As the French left tries to find a presidential candidate who can scrape into the second round of next spring’s election, it can take solace from the fact that it is not alone. In Germany the Social Democratic party is likely to lose its position as junior coalition partner in September’s election, while in the Netherlands the Labour party faces the same fate in March. In Italy the Democratic party is under pressure following Matteo Renzi’s resignation. Where should the left look for hope? We’d suggest Portugal, where the Socialist prime minister António Costa has an approval rating of 81 per cent. How did this happen? He’s “turned the page on austerity”, as he puts it, and grown the economy. Europe’s centre-left politicians should take note.
Amid political turmoil as president Park Geun-hye faces an impeachment vote on Friday, South Korea has made a significant move to protect itself from unrest beyond its borders. Parliament has this week approved the nation’s highest ever defence budget of KRW40trn (€32bn) for 2017, marking a 4 per cent increase on the 2016 budget. The decision follows a year of increased threats from North Korea, which has conducted close to 20 ballistic missile tests and two nuclear tests in that time. Another cause for concern: uncertainty over US president-elect Donald Trump’s policy plans for Asia in 2017 and beyond.
This year’s winners of one of Canada’s most storied design contests indicated that 2017 promises to be a rich year for urban design and residential architecture across the country. The Canadian Architect Awards of Excellence have garlanded projects since 1968. This year all eyes fell on the city of Edmonton, which has shaken off its rather unflattering nickname of “Deadmonton” over the past few years thanks to a number of groundbreaking design projects. The proposal for the sleek North East Transit Garage bus station by Toronto-based architecture firm GH3 and a striking angular residential building called Infillhaus by Edmonton’s Barry Johns practice shared the night’s big prize.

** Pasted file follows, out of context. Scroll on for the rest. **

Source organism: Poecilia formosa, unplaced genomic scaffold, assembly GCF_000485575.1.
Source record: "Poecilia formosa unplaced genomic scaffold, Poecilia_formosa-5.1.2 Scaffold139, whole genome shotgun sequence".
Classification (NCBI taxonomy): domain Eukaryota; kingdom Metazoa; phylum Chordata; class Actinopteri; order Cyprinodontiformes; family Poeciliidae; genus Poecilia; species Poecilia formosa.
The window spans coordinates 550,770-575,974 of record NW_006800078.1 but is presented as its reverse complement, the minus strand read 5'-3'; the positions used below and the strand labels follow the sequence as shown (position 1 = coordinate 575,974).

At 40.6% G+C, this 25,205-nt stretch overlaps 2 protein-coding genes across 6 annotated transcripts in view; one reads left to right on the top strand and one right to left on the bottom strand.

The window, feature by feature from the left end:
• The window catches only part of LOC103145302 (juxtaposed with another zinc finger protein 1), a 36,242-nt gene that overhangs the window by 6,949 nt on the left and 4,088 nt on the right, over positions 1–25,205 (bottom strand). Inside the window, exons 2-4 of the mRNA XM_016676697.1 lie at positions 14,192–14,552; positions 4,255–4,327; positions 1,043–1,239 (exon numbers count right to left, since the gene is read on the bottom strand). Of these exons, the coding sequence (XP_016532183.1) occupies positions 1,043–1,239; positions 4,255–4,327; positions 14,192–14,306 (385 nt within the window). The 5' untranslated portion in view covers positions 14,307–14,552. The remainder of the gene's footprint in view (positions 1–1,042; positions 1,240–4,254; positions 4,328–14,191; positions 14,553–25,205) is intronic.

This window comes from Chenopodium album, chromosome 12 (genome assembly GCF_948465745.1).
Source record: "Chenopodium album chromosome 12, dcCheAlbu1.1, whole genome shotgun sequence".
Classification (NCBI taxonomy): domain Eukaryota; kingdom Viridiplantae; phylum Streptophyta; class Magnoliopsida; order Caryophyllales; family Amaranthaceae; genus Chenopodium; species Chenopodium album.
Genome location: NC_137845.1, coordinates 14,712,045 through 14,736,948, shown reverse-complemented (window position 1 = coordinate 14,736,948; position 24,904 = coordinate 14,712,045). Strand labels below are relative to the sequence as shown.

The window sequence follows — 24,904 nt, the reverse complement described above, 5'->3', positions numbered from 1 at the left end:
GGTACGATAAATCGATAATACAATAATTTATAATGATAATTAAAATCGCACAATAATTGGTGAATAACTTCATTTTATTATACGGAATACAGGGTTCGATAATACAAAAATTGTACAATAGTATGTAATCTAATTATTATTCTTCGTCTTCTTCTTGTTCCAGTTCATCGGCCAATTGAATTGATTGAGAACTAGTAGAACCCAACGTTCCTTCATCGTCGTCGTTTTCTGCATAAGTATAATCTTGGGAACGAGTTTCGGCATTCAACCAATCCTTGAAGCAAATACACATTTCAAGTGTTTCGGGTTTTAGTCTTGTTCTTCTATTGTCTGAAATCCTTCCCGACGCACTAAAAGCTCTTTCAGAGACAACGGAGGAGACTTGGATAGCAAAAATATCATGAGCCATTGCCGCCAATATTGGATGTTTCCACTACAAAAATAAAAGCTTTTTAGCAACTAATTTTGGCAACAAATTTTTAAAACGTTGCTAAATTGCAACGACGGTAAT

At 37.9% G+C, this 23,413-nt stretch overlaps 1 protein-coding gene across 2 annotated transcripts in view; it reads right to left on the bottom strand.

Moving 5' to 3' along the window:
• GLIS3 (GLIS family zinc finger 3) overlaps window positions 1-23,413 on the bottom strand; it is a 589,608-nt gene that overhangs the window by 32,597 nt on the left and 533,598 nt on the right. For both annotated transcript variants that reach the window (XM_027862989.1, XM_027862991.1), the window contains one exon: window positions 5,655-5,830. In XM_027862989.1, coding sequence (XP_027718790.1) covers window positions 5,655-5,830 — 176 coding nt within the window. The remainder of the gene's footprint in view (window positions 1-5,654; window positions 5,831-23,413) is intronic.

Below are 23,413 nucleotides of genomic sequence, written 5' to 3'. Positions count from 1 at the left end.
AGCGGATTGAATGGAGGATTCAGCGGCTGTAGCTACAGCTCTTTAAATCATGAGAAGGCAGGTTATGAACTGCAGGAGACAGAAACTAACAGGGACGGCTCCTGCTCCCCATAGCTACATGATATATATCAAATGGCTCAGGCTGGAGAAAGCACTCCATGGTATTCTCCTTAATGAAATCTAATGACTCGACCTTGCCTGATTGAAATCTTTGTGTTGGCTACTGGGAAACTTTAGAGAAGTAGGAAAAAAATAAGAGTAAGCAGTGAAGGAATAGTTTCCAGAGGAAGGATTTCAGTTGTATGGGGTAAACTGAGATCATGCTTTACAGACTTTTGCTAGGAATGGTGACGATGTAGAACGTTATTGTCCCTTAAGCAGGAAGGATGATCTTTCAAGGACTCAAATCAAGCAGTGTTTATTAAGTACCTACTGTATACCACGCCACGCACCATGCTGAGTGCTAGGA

Urban Discovery, a social enterprise with a focus on culture and heritage preservation, is launching six illustrated district maps of Hong Kong to complement the selection of destinations on its travel app iDiscover City Walks. Having mapped out communities in Yangon, Bali, Java and Macau, this is the first set of maps of the team’s hometown. With help from community NGOs and illustrators, the maps are designed for visitors as well as residents. Instead of listing tourist traps they focus on highlighting lesser-known historical spots, as well as family-run shops and restaurants. Now the team is busy scouting out the best locations in northern Thailand and Manila, which will be up next.
Twenty years ago, with the Israeli-Palestinian peace talks in full swing, the Palestinians began constructing their first parliament building. But when the peace process fell by the wayside, violence swept the region and the half-finished parliament became an afterthought. Monocle contributor Mary Pelletier went to the East Jerusalem neighbourhood of Abu Dis to see why this sandy-coloured monolith is still stuck in limbo.
A centre of perfume-making for centuries, the town of Grasse in the south of France is holding on to its reputation as fragrance capital of the world by developing new technology alongside time-honoured traditions.
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